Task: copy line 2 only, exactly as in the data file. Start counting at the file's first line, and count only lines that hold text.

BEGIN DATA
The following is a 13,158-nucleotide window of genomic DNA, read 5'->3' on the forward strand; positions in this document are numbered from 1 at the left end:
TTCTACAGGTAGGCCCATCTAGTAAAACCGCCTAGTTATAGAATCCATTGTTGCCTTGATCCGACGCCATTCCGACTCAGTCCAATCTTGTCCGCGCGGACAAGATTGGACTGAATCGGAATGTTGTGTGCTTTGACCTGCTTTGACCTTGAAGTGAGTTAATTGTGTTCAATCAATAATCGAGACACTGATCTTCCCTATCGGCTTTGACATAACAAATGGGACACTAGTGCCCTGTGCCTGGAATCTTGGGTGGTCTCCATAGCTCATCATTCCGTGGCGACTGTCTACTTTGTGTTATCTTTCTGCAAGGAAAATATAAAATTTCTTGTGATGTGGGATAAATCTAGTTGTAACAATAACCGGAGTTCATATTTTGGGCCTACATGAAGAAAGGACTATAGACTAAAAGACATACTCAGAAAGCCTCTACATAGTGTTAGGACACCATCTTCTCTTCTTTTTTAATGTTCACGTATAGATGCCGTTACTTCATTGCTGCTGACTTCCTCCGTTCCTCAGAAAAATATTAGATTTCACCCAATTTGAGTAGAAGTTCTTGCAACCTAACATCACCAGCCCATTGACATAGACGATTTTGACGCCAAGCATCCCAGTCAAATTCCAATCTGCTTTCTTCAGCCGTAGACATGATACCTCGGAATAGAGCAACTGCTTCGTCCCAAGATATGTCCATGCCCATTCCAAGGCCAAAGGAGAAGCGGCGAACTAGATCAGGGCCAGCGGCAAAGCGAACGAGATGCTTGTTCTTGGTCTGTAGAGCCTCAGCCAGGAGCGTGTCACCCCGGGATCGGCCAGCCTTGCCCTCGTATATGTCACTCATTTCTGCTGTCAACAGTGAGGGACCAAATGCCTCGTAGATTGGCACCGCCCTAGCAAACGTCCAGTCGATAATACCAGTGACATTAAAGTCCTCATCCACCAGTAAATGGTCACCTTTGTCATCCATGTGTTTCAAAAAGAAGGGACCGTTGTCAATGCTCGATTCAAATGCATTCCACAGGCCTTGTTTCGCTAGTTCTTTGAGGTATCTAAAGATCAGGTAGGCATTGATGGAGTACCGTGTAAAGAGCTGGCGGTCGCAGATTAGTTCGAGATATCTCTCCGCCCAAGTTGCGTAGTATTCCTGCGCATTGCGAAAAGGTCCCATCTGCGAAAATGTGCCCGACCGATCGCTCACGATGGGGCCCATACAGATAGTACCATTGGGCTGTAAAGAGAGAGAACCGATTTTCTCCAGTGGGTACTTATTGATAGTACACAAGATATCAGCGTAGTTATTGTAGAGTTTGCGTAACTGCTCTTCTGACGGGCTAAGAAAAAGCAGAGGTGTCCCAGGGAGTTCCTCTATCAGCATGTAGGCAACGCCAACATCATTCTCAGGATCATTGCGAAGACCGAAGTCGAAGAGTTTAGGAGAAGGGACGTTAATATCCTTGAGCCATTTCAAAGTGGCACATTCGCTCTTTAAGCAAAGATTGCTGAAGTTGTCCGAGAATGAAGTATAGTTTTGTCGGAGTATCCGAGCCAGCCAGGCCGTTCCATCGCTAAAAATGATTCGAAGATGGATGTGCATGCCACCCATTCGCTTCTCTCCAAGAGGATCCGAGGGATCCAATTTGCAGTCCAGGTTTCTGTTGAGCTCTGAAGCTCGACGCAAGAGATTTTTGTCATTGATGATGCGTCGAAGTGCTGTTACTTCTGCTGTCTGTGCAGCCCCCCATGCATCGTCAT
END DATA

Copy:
TTCTACAGGTAGGCCCATCTAGTAAAACCGCCTAGTTATAGAATCCATTGTTGCCTTGATCCGACGCCATTCCGACTCAGTCCAATCTTGTCCGCGCGGACAAGATTGGACTGAATCGGAATGTTGTGTGCTTTGACCTGCTTTGACCTTGAAGTGAGTTAATTGTGTTCAATCAATAATCGAGACACTGATCTTCCCTATCGGCTTTGACATAACAAATGGGACACTAGTGCCCTGTGCCTGGAATCTTGGGTGGTCTCCATAGCTCATCATTCCGTGGCGACTGTCTACTTTGTGTTATCTTTCTGCAAGGAAAATATAAAATTTCTTGTGATGTGGGATAAATCTAGTTGTAACAATAACCGGAGTTCATATTTTGGGCCTACATGAAGAAAGGACTATAGACTAAAAGACATACTCAGAAAGCCTCTACATAGTGTTAGGACACCATCTTCTCTTCTTTTTTAATGTTCACGTATAGATGCCGTTACTTCATTGCTGCTGACTTCCTCCGTTCCTCAGAAAAATATTAGATTTCACCCAATTTGAGTAGAAGTTCTTGCAACCTAACATCACCAGCCCATTGACATAGACGATTTTGACGCCAAGCATCCCAGTCAAATTCCAATCTGCTTTCTTCAGCCGTAGACATGATACCTCGGAATAGAGCAACTGCTTCGTCCCAAGATATGTCCATGCCCATTCCAAGGCCAAAGGAGAAGCGGCGAACTAGATCAGGGCCAGCGGCAAAGCGAACGAGATGCTTGTTCTTGGTCTGTAGAGCCTCAGCCAGGAGCGTGTCACCCCGGGATCGGCCAGCCTTGCCCTCGTATATGTCACTCATTTCTGCTGTCAACAGTGAGGGACCAAATGCCTCGTAGATTGGCACCGCCCTAGCAAACGTCCAGTCGATAATACCAGTGACATTAAAGTCCTCATCCACCAGTAAATGGTCACCTTTGTCATCCATGTGTTTCAAAAAGAAGGGACCGTTGTCAATGCTCGATTCAAATGCATTCCACAGGCCTTGTTTCGCTAGTTCTTTGAGGTATCTAAAGATCAGGTAGGCATTGATGGAGTACCGTGTAAAGAGCTGGCGGTCGCAGATTAGTTCGAGATATCTCTCCGCCCAAGTTGCGTAGTATTCCTGCGCATTGCGAAAAGGTCCCATCTGCGAAAATGTGCCCGACCGATCGCTCACGATGGGGCCCATACAGATAGTACCATTGGGCTGTAAAGAGAGAGAACCGATTTTCTCCAGTGGGTACTTATTGATAGTACACAAGATATCAGCGTAGTTATTGTAGAGTTTGCGTAACTGCTCTTCTGACGGGCTAAGAAAAAGCAGAGGTGTCCCAGGGAGTTCCTCTATCAGCATGTAGGCAACGCCAACATCATTCTCAGGATCATTGCGAAGACCGAAGTCGAAGAGTTTAGGAGAAGGGACGTTAATATCCTTGAGCCATTTCAAAGTGGCACATTCGCTCTTTAAGCAAAGATTGCTGAAGTTGTCCGAGAATGAAGTATAGTTTTGTCGGAGTATCCGAGCCAGCCAGGCCGTTCCATCGCTAAAAATGATTCGAAGATGGATGTGCATGCCACCCATTCGCTTCTCTCCAAGAGGATCCGAGGGATCCAATTTGCAGTCCAGGTTTCTGTTGAGCTCTGAAGCTCGACGCAAGAGATTTTTGTCATTGATGATGCGTCGAAGTGCTGTTACTTCTGCTGTCTGTGCAGCCCCCCATGCATCGTCAT